Karamats (Muslim Shrines) are burial sites of Saints of Islam. For many
generations, residents of Cape Town visit these Shrines and pay their respects.
In BoKaap there are three Karamats, and behind BoKaap on Signal Hill there are
two. We will give you a brief history of these Muslim Shrines and the role these
men played in the History of BoKaap’s Islamic foundation.
The "Tana Baru" (meaning New Ground) is a Muslim burial site in
BoKaap which was purchased by the Cape Imams in 1840. In 1886, however, the Tana Baru was closed in terms of the Public Health Act No.4 of 1883.
A burial site in Maitland was granted but the which upset the Cape Muslims
as it was quite a distance from BoKaap. They also maintained that the Tana Baru
was well maintained and was of no danger to public health.
The Moslem Cemetry Board fenced the Tana Baru in 1920 which indicates that the entire area including the private plots
were once regarded as a Muslim burial ground. It was also due to Tuan Guru that the land granted to Frans of Bengal on the Tana Baru as a burial site in 1805.
Three prominent early Cape Muslim Imams lie buried on the Tana Baru
grounds and shrines have been erected to honour them.
Karamats in BoKaap – Tana Baru
- Tuan Nuruman / Imam Norman
- Tuan Sayeed Alawse
- Tuan Guru / Imam Abdullah Kadi Abdus Salaam
1) Tuan Nuruman or Imam Norman. He was elected as Imam of his people while he resided in the Slave lodge.
While being housed in the slave lodge (today known as the Cultural History
Museum) he was considered an oracle for the good deeds that he performed. He was
the only known Wali that was a former slave. He had a light, which in today’s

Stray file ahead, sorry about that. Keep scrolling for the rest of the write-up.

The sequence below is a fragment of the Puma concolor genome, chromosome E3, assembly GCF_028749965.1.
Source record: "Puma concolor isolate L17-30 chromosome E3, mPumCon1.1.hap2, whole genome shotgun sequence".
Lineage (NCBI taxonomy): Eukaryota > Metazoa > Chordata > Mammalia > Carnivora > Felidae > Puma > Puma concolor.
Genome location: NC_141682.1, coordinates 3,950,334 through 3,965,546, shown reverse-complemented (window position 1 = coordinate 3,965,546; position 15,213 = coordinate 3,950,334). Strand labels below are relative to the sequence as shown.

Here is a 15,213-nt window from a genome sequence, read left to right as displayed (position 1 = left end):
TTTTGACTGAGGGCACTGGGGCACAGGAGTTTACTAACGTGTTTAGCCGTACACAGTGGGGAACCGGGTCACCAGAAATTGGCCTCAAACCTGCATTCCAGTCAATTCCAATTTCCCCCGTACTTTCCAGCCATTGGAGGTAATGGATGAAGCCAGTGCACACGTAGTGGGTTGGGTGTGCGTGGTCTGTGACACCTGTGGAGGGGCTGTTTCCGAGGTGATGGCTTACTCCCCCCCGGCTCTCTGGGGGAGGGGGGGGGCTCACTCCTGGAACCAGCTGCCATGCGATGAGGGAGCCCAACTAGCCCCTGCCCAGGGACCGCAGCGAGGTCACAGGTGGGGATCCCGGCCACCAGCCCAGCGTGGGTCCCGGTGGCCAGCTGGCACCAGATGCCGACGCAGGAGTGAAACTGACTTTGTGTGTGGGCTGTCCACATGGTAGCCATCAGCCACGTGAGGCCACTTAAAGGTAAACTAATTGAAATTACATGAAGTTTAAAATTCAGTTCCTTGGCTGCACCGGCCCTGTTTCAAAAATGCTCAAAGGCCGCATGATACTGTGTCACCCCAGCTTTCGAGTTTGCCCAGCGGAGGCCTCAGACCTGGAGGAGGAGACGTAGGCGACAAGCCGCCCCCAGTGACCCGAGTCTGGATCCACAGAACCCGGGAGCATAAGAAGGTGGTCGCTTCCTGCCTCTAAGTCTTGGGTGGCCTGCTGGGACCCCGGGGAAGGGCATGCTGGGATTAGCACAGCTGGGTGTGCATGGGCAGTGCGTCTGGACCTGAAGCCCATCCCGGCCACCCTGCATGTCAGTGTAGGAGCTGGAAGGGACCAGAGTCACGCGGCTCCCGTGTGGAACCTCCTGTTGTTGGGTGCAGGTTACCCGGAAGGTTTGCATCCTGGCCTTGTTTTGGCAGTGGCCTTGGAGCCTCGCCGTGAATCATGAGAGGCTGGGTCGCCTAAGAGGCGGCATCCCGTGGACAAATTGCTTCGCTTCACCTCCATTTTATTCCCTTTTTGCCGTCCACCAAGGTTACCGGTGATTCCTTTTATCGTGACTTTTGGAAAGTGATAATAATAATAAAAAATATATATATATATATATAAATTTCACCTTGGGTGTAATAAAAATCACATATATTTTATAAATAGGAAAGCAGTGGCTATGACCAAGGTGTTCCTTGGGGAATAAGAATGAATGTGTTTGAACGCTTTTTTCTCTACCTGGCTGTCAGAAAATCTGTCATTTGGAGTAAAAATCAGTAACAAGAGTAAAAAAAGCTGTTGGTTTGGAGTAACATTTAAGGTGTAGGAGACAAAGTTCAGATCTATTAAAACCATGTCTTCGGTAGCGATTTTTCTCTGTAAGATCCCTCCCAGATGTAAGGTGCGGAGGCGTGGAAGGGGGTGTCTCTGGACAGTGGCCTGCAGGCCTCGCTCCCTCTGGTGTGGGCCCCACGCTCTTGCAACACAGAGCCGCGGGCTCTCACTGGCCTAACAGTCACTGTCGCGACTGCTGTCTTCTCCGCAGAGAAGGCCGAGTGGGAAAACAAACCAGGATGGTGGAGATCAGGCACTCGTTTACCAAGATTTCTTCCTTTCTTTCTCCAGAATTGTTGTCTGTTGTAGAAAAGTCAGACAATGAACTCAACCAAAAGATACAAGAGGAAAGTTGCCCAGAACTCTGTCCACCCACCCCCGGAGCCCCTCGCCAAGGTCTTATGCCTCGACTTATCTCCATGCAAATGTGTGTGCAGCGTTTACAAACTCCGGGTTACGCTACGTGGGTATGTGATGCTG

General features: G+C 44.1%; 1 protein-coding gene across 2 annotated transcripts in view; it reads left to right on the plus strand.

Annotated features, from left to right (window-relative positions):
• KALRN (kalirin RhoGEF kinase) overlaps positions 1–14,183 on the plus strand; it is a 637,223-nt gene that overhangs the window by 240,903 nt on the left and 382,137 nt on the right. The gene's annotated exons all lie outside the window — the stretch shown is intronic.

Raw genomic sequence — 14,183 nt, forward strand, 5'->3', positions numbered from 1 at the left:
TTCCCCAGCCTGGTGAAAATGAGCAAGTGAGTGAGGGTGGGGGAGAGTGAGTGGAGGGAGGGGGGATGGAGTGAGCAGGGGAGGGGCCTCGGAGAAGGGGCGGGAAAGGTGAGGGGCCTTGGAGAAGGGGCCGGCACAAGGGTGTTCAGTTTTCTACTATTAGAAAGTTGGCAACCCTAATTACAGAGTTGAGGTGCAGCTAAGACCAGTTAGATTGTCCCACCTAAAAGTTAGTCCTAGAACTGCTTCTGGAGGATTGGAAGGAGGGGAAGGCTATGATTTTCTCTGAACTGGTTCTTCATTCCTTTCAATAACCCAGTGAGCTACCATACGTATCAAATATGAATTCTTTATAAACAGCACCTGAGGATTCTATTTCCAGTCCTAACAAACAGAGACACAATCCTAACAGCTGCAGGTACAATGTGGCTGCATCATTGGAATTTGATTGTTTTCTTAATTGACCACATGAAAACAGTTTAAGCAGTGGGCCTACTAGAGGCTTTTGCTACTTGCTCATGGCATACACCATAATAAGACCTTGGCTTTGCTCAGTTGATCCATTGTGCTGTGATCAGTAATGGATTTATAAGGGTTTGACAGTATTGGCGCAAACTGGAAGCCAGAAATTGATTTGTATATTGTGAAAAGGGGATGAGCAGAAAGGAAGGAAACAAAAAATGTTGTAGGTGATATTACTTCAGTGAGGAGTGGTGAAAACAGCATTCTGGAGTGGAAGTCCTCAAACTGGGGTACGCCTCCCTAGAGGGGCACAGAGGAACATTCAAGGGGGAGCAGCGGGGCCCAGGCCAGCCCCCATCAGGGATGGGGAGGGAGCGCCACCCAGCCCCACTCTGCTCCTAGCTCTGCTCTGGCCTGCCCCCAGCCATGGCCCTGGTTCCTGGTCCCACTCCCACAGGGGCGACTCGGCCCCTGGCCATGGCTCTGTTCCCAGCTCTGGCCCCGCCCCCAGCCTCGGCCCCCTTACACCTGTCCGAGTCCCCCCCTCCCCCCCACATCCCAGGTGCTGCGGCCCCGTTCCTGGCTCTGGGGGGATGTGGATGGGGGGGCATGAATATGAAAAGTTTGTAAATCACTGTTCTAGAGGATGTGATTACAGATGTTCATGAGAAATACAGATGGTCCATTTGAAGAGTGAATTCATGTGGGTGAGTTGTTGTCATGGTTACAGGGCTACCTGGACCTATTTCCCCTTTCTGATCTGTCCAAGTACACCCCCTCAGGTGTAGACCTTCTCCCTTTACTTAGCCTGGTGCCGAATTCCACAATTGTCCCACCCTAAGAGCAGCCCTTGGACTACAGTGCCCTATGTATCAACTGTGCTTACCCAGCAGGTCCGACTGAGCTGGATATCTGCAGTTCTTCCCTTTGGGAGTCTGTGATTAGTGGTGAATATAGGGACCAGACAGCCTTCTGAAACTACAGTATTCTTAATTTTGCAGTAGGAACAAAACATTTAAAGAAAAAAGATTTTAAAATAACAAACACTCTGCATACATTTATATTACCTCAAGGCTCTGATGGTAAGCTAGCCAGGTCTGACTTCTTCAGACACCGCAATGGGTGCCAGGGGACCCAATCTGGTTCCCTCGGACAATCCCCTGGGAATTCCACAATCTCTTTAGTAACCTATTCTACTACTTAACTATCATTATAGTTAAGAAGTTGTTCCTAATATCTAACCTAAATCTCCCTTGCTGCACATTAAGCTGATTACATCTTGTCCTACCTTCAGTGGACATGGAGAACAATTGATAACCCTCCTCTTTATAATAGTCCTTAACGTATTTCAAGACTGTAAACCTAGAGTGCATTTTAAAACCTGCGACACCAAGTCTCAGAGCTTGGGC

terms can be described as an aura, which eminated when he prayed.
2) Tuan Sayed Alawie of Mocca in Yemen. He was known for his propogandisement among the slaves in the Slave Lodge. Tuan Sayed served a prison sentence of eleven years. After his release he settled on the mainland and was regarded as the first official Imam of the Cape Muslims.
3) Imam Abdullah Kadi Abdus Salaam also best known as Tuan Guru. He was a prince from Tidore in the Ternate Islands and was brought to the Cape in 1780. While imprisoned on Robben Island, Imam Abdullah wrote a book on Islamic Jurisprudence and several copies of the Holy Qur’an from memory. His handwritten works became the main reference work of the Cape Muslims in the nineteenth century and had a tremendous influence on Islam in the Cape. He established the first
organized school where the Quran was taught to slaves and free black children. Hence he was nicknamed “Tuan Guru” meaning “Mister Teacher”.
Karamats in Siganl Hill Road – Signal Hill
- Sheikh Mohammed Hassen Ghaibie Shah
- Tuan Kaape-ti-low
4) Sheikh Mohammed Hassen Ghaibie Shah is buried in the grave inside the newly erected tomb is Sheikh Mohammed Hassen Ghaibie Shah
Al Qadri. Sheikh Mohammed Hassen Ghaibie Shah , is one of the two better known Auliyah who lies buried on the Signal Hill Ridge. The other one is Kaape-ti-low. Both of them, according to oral tradition, were followers of Sheikh Yusuf of Macassar. These men were learned teachers of Islam. There are other graves as well. These are the graves of Tuan Nur Ghiri Bawa also known as Tuan Galieb,
Tuan Sayed Sulaiman and Tuan Sayed Osman.
5) Tuan Kaape-ti-low is buried further up the Signal Hill
Road.Though not visible from the road itself, lies the grave of Tuan Kaape-ti-low. It is situated at the far end of the Scout Camp, some distance away from the road. The shrine is a simple structure, rectangular in shape, with a moon and star built on to one wall. Inside the shrine lies the grave which has been built up with bricks. In the 1930′s, the shrine of Tuan Kaape-ti-low was some distance away from the path behind a pond. This pond was apparently destroyed when the area around the shrine was fenced in as a military camp during the Second World War. It is claimed that Tuan Kaape-ti-low was a general from Java in sheikh Yusuf’s army and was exiled to the Cape with the great Sheikh. This oral tradition cannot be verified in official records. In the community Tuan Kaape-ti-low is also referred to as ‘Jawhi Tuan’.